— Vladimir Vukicevic of Mozilla

So, the war is on in earnest now.

Game talkOnLive: digital distribution play

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Mar 242009
 

Just yesterday I was talking with a reporter from the Wall Street Journal about how more publishers needed to get on the digital distribution bandwagon… and today, I see an article on CNet entitled OnLive could threaten Xbox, PS3, and Wii.

What is it? It’s a tiny box for your TV, or a service client for your PC. With a high enough bandwidth network connection, it lets you simply play standard PC games remotely. The games run on remote servers, and you are streamed the rendered screen, so your client hardware doesn’t matter. The company claims no lag thanks to amazing compression.

A whole bunch of publishers have signed up…

Game talkGDC09: Worlds in Motion Kickoff

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Mar 242009
 

My brief kickoff of the Worlds in Motion Summit went well. There’s actually write-ups, which considering I was only on stage for fifteen minutes is slightly surprising. 😉

Wonderland: http://www.wonderlandblog.com/wonderland/2009/03/takeaways-from-gdc2009-monday-morning-raph-koster.html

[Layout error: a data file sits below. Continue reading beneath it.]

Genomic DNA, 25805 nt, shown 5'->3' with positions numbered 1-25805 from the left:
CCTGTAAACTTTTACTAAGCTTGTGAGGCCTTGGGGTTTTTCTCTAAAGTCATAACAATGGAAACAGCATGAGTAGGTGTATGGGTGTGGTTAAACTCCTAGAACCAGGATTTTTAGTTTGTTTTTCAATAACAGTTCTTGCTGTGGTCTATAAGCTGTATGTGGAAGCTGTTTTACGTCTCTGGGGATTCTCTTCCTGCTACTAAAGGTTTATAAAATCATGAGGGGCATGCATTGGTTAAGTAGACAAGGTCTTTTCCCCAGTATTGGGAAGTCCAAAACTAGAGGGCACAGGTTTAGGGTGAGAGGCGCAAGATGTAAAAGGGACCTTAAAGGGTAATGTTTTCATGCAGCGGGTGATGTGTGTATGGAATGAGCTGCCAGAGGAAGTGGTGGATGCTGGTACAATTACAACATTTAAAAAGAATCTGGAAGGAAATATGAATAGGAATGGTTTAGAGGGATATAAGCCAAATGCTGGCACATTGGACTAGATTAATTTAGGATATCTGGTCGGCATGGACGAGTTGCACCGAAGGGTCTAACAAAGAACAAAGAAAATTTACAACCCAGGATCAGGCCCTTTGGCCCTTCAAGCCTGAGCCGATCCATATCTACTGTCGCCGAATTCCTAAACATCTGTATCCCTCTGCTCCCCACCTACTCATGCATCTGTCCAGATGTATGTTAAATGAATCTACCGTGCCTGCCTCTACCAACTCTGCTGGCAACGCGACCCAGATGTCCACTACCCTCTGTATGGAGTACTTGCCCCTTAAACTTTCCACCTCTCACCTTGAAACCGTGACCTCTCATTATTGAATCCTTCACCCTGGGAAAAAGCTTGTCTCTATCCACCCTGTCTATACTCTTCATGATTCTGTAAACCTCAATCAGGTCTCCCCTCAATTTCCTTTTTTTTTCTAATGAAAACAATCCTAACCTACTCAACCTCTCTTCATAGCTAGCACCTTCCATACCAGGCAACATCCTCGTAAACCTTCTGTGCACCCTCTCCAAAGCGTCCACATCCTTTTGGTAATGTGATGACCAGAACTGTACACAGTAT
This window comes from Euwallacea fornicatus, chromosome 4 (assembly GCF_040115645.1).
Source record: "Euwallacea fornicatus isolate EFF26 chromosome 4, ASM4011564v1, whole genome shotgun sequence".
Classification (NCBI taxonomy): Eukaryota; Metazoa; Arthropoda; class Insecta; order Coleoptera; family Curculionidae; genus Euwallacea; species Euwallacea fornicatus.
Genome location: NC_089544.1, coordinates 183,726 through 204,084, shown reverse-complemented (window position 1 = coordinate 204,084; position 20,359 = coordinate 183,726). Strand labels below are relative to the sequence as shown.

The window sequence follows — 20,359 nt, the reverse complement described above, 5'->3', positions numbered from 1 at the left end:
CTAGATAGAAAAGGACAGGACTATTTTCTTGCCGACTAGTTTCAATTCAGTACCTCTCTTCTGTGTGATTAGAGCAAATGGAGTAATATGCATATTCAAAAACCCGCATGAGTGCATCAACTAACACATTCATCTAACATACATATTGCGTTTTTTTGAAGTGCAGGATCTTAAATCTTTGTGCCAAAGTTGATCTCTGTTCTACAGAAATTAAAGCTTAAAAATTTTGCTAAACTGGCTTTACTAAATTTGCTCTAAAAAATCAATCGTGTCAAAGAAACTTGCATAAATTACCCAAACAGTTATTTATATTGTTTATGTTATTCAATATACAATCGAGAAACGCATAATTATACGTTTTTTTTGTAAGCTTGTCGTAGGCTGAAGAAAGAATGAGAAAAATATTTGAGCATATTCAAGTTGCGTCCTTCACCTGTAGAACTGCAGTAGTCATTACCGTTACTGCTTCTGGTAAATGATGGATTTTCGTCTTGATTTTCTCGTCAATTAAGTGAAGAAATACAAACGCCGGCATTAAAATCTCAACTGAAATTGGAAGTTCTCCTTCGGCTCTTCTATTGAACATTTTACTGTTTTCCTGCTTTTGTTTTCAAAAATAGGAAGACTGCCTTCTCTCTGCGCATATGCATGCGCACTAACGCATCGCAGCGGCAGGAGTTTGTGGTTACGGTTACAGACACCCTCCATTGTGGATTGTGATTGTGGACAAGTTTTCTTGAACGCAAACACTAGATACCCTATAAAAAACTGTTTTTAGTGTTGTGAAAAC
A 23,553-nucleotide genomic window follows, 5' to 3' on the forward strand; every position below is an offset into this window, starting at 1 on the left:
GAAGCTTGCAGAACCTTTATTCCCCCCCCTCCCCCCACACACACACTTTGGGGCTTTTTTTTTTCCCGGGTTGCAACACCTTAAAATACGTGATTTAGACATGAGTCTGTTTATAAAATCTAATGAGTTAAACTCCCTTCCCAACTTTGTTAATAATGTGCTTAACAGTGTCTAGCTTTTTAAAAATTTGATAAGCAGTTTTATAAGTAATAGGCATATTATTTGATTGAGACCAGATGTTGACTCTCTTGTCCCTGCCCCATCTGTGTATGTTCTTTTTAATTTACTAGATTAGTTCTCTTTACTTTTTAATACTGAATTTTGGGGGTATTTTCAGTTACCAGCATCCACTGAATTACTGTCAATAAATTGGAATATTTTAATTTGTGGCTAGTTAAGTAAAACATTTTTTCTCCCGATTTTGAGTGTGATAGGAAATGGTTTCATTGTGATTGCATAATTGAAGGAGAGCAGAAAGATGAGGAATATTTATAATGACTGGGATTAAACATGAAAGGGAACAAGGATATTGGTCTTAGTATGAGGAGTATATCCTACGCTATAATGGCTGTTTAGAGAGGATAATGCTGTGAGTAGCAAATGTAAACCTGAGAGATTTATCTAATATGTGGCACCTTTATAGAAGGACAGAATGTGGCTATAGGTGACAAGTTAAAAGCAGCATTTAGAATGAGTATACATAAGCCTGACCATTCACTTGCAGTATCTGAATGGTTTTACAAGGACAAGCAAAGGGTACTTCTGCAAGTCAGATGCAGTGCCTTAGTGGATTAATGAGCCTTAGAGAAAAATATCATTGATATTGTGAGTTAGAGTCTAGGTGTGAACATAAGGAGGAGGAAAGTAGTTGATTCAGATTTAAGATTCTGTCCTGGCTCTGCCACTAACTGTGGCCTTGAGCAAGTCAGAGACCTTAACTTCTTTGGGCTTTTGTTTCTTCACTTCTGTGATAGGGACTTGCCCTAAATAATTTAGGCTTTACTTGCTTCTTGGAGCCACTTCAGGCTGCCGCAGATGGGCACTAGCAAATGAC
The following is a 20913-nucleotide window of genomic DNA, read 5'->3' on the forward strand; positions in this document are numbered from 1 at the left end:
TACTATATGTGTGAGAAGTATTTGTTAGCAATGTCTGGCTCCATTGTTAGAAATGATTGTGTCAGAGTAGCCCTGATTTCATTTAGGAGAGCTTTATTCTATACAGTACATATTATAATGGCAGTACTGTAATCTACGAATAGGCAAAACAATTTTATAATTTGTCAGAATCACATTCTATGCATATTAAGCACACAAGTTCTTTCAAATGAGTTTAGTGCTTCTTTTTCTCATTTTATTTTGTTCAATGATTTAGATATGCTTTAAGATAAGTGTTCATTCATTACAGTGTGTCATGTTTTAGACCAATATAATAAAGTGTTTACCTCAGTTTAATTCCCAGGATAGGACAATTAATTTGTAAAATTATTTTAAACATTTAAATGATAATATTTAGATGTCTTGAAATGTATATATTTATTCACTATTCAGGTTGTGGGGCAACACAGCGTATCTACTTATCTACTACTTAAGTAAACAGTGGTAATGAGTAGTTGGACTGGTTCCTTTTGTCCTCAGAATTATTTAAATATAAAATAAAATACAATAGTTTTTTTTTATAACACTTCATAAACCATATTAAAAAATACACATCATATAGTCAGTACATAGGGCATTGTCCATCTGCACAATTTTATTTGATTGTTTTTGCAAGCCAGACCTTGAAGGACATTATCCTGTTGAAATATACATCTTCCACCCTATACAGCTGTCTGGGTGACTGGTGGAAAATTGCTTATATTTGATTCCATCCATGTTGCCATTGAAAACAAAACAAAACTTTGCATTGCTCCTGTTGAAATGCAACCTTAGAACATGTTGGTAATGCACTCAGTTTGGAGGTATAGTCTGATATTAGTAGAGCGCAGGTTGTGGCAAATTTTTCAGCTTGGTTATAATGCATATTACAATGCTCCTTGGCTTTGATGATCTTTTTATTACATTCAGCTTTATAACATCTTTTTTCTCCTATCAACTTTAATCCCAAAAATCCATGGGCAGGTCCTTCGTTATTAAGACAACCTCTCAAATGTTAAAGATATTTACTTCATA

T=Machine: http://t-machine.org/index.php/2009/03/24/gdc09-worlds-in-motion-summit-keynote/

Massively: http://www.massively.com/2009/03/23/raph-koster-kicks-off-worlds-in-motion-summit-at-gdc-2009/

Forgive the formatting, but the hotel connectivity is basically non-existent, and I am using my cellphone as a model to post at all!

Game talkEntropia becomes a bank

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Mar 212009
 

Ars Technica reports that Project Entropia and MindArk are in the process of getting an actual banking license.

…a Swedish video game developer has been granted preliminary approval for a real banking license by the Swedish Finance Supervisory…

…the game itself has proven to be incredibly successful, having generated over $420 million last year.

Now, though, MindArk’s going to be just like a bank in the real world: it will be backed by Sweden’s $60,000 deposit insurance, offer interest-bearing accounts for its clients, feature direct deposit options, let players pay bills online, and apparently will offer loans to customers.

And another long-standing prediction among virtual world watchers begins to come true: that virtual worlds would eventually become fiduciary institutions.

Game talkGDC and GamesBeat next week

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Mar 202009
 

Next week I will be at GDC in San Francisco, and also at GamesBeat ’09, but only for half the week. I’m not speaking very much — a couple of very short presentations. I’ll kick off the Worlds in Motion Summit with a look at the big trends over the last year in virtual worlds, and I’ll be giving a little bit of a forward-looking glance at the next ten years of games at GamesBeat.

As usual, I will try to liveblog (and this year, tweet!) sessions as I can, but honestly, I don’t know how many sessions I will get to attend…!